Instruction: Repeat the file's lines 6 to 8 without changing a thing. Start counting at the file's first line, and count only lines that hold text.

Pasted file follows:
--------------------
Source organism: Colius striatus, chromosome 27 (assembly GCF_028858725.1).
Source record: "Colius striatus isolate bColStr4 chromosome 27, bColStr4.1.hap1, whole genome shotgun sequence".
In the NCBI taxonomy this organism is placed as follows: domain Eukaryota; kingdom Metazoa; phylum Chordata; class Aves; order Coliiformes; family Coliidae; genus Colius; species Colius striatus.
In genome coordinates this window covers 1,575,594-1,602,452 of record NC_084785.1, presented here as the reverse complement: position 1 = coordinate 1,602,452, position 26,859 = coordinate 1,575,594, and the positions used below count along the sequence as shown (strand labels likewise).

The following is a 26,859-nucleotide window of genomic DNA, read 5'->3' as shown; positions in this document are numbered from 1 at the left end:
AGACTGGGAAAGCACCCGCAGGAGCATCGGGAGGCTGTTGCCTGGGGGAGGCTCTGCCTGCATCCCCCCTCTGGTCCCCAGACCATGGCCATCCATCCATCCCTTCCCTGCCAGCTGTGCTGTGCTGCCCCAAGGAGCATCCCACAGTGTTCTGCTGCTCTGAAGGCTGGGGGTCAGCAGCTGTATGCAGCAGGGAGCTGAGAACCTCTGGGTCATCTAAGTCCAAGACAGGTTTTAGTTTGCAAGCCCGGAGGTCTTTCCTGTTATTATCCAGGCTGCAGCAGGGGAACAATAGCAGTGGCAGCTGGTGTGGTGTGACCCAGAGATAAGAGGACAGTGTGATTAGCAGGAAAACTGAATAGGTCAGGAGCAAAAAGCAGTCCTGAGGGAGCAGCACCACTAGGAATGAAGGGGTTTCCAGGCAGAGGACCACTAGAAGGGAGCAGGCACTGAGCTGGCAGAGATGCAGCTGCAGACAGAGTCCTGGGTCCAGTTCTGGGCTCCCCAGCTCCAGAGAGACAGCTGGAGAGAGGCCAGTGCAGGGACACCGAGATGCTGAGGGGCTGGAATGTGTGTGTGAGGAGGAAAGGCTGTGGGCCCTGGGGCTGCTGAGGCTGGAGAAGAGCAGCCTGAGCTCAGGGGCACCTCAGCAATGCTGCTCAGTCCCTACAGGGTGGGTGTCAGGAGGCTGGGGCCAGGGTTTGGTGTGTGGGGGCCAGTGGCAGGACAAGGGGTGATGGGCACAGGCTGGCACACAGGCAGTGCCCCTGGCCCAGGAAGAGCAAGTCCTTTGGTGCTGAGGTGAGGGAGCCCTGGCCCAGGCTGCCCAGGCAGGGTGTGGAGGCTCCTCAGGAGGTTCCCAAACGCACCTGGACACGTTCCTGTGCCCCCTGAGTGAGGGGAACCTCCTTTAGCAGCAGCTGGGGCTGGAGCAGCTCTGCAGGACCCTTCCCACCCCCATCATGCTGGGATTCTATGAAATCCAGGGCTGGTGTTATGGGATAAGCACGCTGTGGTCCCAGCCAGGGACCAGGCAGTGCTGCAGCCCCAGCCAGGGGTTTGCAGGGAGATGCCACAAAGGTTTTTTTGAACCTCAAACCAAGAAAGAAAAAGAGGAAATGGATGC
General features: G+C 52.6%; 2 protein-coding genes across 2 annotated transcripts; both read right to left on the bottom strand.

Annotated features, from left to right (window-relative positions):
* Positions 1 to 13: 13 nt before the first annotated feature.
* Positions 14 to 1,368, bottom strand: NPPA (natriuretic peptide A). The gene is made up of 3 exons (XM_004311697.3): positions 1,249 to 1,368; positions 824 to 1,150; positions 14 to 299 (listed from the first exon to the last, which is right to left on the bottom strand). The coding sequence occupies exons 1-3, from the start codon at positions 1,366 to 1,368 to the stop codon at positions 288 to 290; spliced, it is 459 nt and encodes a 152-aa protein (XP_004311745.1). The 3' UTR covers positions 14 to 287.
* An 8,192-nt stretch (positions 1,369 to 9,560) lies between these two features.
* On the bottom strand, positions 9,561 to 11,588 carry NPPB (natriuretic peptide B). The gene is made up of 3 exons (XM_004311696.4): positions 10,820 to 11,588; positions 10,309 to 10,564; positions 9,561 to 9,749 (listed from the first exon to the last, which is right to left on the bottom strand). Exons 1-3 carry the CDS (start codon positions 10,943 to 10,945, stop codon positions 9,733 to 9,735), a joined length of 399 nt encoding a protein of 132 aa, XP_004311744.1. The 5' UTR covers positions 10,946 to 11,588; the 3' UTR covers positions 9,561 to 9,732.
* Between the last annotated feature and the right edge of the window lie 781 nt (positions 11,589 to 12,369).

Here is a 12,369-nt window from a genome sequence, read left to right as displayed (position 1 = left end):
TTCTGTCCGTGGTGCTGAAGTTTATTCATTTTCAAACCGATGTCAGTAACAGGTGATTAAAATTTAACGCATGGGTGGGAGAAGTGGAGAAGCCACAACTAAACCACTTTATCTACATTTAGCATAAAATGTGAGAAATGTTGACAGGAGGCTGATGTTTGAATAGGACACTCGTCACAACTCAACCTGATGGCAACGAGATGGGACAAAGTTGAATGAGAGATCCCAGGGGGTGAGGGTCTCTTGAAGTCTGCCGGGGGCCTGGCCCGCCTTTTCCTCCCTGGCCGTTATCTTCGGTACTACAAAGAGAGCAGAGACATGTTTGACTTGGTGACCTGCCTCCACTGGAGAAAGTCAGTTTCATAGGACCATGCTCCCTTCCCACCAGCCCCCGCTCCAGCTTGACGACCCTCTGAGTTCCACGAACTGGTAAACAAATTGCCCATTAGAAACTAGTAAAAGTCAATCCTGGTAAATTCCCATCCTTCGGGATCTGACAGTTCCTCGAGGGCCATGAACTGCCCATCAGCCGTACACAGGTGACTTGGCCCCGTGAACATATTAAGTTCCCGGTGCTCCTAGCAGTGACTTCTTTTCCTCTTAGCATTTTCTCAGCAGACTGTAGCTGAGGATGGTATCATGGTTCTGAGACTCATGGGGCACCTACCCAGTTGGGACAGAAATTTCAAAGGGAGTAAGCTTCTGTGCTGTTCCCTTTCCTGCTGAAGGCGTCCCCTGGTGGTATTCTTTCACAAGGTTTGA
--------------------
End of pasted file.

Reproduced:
AGACTGGGAAAGCACCCGCAGGAGCATCGGGAGGCTGTTGCCTGGGGGAGGCTCTGCCTGCATCCCCCCTCTGGTCCCCAGACCATGGCCATCCATCCATCCCTTCCCTGCCAGCTGTGCTGTGCTGCCCCAAGGAGCATCCCACAGTGTTCTGCTGCTCTGAAGGCTGGGGGTCAGCAGCTGTATGCAGCAGGGAGCTGAGAACCTCTGGGTCATCTAAGTCCAAGACAGGTTTTAGTTTGCAAGCCCGGAGGTCTTTCCTGTTATTATCCAGGCTGCAGCAGGGGAACAATAGCAGTGGCAGCTGGTGTGGTGTGACCCAGAGATAAGAGGACAGTGTGATTAGCAGGAAAACTGAATAGGTCAGGAGCAAAAAGCAGTCCTGAGGGAGCAGCACCACTAGGAATGAAGGGGTTTCCAGGCAGAGGACCACTAGAAGGGAGCAGGCACTGAGCTGGCAGAGATGCAGCTGCAGACAGAGTCCTGGGTCCAGTTCTGGGCTCCCCAGCTCCAGAGAGACAGCTGGAGAGAGGCCAGTGCAGGGACACCGAGATGCTGAGGGGCTGGAATGTGTGTGTGAGGAGGAAAGGCTGTGGGCCCTGGGGCTGCTGAGGCTGGAGAAGAGCAGCCTGAGCTCAGGGGCACCTCAGCAATGCTGCTCAGTCCCTACAGGGTGGGTGTCAGGAGGCTGGGGCCAGGGTTTGGTGTGTGGGGGCCAGTGGCAGGACAAGGGGTGATGGGCACAGGCTGGCACACAGGCAGTGCCCCTGGCCCAGGAAGAGCAAGTCCTTTGGTGCTGAGGTGAGGGAGCCCTGGCCCAGGCTGCCCAGGCAGGGTGTGGAGGCTCCTCAGGAGGTTCCCAAACGCACCTGGACACGTTCCTGTGCCCCCTGAGTGAGGGGAACCTCCTTTAGCAGCAGCTGGGGCTGGAGCAGCTCTGCAGGACCCTTCCCACCCCCATCATGCTGGGATTCTATGAAATCCAGGGCTGGTGTTATGGGATAAGCACGCTGTGGTCCCAGCCAGGGACCAGGCAGTGCTGCAGCCCCAGCCAGGGGTTTGCAGGGAGATGCCACAAAGGTTTTTTTGAACCTCAAACCAAGAAAGAAAAAGAGGAAATGGATGC
General features: G+C 52.6%; 2 protein-coding genes across 2 annotated transcripts; both read right to left on the bottom strand.

Annotated features, from left to right (window-relative positions):